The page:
BGE Deploys BYOT and Electric Vehicle TOU Programs
Top consumer smart grid news hand-selected and brought to you by the Smart Energy Consumer Collaborative.
EnergyHub announced a new partnership with Baltimore Gas and Electric (BGE) to evolve and grow the utility’s behind-the-meter DER programs. BGE will use EnergyHub’s Mercury DERMS platform to manage multiple asset classes, including a Bring Your Own Thermostat demand response program and a time-of-use (TOU) EV charging program. This is the first-ever instance of a utility implementing a rate-based TOU program based on charging data from a DERMS platform. The programs allow BGE to build a multi-DER portfolio for grid services while providing value to customers.
DTE Energy filed an updated renewable energy plan recently with the Michigan Public Service Commission. The company is proposing to add about 350 MW of renewable power to its generation capacity over the next two years and is asking the commission to approve a still-to-be-determined surcharge to customer bills for the increase in clean power. The company said it plans to ask the commission later this year to approve contracts for a wind project and two solar projects it has selected through a recent RFP process.
Landis+Gyr won an advanced metering infrastructure contract by The Hongkong Electric Co. in support of Hong Kong's transformation into a smart city. The contract includes the deployment of Landis+Gyr's Gridstream solution platform comprising Landis+Gyr smart meters, communications infrastructure, head-end system and meter data management system over the next two years.
As the spread of novel coronavirus impacts families and households across North America, we are all facing a new reality and feeling at least a little anxious about the future. Energy consumers receiving home energy reports are spending more time at home, many of whom may not be able to work–adding to their concerns over energy bills and usage. In fact, Uplight’s data scientists are already seeing evidence of increased household energy usage, and they will continue watching these usage trends as social distancing and stay-home policies continue.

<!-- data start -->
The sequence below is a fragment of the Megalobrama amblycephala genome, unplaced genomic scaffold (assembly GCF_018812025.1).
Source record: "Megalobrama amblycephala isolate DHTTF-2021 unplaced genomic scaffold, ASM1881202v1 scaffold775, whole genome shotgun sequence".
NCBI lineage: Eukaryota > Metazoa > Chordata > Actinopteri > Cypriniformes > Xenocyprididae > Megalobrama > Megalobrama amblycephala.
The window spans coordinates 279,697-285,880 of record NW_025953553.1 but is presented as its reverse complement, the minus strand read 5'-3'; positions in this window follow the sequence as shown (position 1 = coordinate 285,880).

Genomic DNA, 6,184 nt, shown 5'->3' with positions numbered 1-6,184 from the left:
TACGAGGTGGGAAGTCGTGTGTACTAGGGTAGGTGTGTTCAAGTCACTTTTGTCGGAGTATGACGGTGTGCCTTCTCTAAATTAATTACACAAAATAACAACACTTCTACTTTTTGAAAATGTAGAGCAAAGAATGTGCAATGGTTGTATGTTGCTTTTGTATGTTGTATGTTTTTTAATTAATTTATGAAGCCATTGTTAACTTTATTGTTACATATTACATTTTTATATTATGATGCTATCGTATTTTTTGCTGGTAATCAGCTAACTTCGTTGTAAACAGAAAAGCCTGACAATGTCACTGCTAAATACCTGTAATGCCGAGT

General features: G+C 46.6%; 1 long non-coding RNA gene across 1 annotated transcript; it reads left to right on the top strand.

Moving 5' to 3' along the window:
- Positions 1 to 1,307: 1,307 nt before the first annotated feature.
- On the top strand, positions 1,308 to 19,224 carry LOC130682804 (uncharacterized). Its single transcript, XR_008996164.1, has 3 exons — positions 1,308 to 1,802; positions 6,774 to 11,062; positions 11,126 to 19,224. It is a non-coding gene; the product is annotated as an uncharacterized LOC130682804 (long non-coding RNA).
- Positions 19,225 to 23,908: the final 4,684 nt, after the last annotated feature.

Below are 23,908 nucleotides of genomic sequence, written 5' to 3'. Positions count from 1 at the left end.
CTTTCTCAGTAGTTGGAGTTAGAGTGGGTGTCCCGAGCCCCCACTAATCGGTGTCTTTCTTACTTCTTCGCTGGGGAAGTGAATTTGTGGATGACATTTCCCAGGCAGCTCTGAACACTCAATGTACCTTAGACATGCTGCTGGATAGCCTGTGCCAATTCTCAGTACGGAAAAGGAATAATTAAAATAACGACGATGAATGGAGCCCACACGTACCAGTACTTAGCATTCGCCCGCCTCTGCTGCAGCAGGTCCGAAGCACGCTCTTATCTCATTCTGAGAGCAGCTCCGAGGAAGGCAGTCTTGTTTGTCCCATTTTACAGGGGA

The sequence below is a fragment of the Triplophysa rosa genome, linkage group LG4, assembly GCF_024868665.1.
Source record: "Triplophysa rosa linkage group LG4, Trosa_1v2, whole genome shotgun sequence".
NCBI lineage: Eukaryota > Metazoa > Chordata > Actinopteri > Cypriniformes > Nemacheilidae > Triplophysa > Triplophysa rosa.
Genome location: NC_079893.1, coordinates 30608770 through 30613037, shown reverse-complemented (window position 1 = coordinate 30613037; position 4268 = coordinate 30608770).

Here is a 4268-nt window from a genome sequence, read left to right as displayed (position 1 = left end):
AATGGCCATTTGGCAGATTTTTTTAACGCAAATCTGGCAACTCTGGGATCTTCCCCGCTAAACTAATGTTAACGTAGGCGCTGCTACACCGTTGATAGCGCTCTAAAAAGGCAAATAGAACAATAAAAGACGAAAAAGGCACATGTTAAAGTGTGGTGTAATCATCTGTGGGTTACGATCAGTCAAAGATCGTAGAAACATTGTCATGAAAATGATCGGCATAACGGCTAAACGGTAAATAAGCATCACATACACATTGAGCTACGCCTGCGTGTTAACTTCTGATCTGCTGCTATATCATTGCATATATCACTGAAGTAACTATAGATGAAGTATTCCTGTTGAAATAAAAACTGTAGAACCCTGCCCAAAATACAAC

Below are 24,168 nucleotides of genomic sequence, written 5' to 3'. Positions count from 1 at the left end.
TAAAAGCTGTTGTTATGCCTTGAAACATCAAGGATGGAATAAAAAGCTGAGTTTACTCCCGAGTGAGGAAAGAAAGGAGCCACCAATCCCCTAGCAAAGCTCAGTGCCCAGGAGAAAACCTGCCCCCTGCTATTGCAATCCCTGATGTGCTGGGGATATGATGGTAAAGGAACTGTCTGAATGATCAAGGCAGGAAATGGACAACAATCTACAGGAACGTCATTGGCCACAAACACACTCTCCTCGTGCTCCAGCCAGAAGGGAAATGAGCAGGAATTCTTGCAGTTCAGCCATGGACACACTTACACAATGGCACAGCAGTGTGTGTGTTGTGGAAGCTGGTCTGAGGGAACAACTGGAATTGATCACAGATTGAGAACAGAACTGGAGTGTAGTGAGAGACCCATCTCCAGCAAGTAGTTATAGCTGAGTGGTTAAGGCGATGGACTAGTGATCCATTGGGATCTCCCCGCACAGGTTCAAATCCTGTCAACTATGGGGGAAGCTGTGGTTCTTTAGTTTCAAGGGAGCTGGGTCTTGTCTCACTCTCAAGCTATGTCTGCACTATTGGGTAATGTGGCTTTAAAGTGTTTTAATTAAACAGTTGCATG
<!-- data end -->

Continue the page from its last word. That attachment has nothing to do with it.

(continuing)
In a race to the future, automotive manufacturers are placing bets on various new mobility solutions to improve consumers’ experience. Such solutions encompass ideas like self-driving vehicles, battery-electric vehicles, car sharing, subscription services and more. The concept of improving mobility is at the heart of each of these solutions, but consumers remain reluctant. Why the hesitation?
Offshore wind in the U.S. will exceed 1 GW of capacity by 2024 and add more than 1 GW annually by 2027, according to a report released last week by Navigant Research. The report calculated over 17 GW of offshore state and federal leases for wind production. However, the owners of those leases have only announced first phase plans for 1,870 MW of capacity, leaving much of the projects in early stages with significant room to grow.
Rarely has such a crucial enterprise for the future of human civilization led to such little commercial success. Long duration energy storage holds great potential for a world in which wind and solar power dominate new power plant additions and gradually overtake other sources of electricity. Wind and solar only produce at certain times, so they need a complementary technology to help fill the gaps. And the lithium-ion batteries that supply 99 percent of new storage capacity today get very expensive if you try to stretch them out over many hours.
Utility customers are adopting smart home and office products to streamline energy management and comfort. From smart thermostats to voice activated light bulbs and assistants to security systems, the utility customer invests in these once-novel products to save time, money and energy resources. Utilities across North America and Europe recognize these changing customer needs and are meeting them through the launch of utility online energy marketplaces.